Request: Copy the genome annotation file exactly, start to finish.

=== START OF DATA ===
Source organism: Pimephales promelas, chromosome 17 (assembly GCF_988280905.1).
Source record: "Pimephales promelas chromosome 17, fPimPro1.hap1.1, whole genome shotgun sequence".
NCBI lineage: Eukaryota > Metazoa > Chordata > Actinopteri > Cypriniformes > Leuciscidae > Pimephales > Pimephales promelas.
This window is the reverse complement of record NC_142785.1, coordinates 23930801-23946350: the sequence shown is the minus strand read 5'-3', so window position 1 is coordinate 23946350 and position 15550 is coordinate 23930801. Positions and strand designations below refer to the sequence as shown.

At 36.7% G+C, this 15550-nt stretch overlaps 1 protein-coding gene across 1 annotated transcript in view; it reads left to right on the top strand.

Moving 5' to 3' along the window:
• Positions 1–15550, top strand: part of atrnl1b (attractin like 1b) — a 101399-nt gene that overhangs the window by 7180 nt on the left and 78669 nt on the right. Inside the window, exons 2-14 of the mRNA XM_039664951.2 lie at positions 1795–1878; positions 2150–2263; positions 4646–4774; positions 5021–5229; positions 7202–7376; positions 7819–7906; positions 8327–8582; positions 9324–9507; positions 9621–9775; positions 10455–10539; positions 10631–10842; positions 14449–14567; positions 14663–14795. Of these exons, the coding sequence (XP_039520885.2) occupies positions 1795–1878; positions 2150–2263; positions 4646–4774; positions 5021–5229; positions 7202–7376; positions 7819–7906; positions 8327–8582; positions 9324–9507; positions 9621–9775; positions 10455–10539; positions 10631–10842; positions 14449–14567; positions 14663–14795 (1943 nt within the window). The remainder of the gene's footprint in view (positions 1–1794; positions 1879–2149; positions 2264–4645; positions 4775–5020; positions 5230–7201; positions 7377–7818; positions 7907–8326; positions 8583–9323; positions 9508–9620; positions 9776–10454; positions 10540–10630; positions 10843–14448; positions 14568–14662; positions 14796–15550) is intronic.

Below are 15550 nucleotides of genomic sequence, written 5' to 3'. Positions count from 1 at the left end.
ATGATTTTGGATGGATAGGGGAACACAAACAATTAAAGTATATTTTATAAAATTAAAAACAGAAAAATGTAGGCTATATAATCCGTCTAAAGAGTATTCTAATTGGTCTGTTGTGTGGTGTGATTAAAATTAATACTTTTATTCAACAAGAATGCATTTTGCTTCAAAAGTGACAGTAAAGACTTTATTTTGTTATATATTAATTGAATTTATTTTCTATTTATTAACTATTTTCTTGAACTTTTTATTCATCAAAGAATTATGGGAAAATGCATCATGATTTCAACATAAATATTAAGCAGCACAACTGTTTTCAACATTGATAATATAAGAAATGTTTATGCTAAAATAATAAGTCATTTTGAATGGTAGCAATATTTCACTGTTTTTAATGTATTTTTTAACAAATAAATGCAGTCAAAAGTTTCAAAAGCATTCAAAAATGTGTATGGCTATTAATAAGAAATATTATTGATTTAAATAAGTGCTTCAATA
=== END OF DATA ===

Source organism: Pimephales promelas, chromosome 17 (assembly GCF_988280905.1).
Source record: "Pimephales promelas chromosome 17, fPimPro1.hap1.1, whole genome shotgun sequence".
NCBI lineage: Eukaryota > Metazoa > Chordata > Actinopteri > Cypriniformes > Leuciscidae > Pimephales > Pimephales promelas.
This window is the reverse complement of record NC_142785.1, coordinates 23930801-23946350: the sequence shown is the minus strand read 5'-3', so window position 1 is coordinate 23946350 and position 15550 is coordinate 23930801. Positions and strand designations below refer to the sequence as shown.

At 36.7% G+C, this 15550-nt stretch overlaps 1 protein-coding gene across 1 annotated transcript in view; it reads left to right on the top strand.

Moving 5' to 3' along the window:
• Positions 1–15550, top strand: part of atrnl1b (attractin like 1b) — a 101399-nt gene that overhangs the window by 7180 nt on the left and 78669 nt on the right. Inside the window, exons 2-14 of the mRNA XM_039664951.2 lie at positions 1795–1878; positions 2150–2263; positions 4646–4774; positions 5021–5229; positions 7202–7376; positions 7819–7906; positions 8327–8582; positions 9324–9507; positions 9621–9775; positions 10455–10539; positions 10631–10842; positions 14449–14567; positions 14663–14795. Of these exons, the coding sequence (XP_039520885.2) occupies positions 1795–1878; positions 2150–2263; positions 4646–4774; positions 5021–5229; positions 7202–7376; positions 7819–7906; positions 8327–8582; positions 9324–9507; positions 9621–9775; positions 10455–10539; positions 10631–10842; positions 14449–14567; positions 14663–14795 (1943 nt within the window). The remainder of the gene's footprint in view (positions 1–1794; positions 1879–2149; positions 2264–4645; positions 4775–5020; positions 5230–7201; positions 7377–7818; positions 7907–8326; positions 8583–9323; positions 9508–9620; positions 9776–10454; positions 10540–10630; positions 10843–14448; positions 14568–14662; positions 14796–15550) is intronic.

Below are 15550 nucleotides of genomic sequence, written 5' to 3'. Positions count from 1 at the left end.
ATGATTTTGGATGGATAGGGGAACACAAACAATTAAAGTATATTTTATAAAATTAAAAACAGAAAAATGTAGGCTATATAATCCGTCTAAAGAGTATTCTAATTGGTCTGTTGTGTGGTGTGATTAAAATTAATACTTTTATTCAACAAGAATGCATTTTGCTTCAAAAGTGACAGTAAAGACTTTATTTTGTTATATATTAATTGAATTTATTTTCTATTTATTAACTATTTTCTTGAACTTTTTATTCATCAAAGAATTATGGGAAAATGCATCATGATTTCAACATAAATATTAAGCAGCACAACTGTTTTCAACATTGATAATATAAGAAATGTTTATGCTAAAATAATAAGTCATTTTGAATGGTAGCAATATTTCACTGTTTTTAATGTATTTTTTAACAAATAAATGCAGTCAAAAGTTTCAAAAGCATTCAAAAATGTGTATGGCTATTAATAAGAAATATTATTGATTTAAATAAGTGCTTCAATA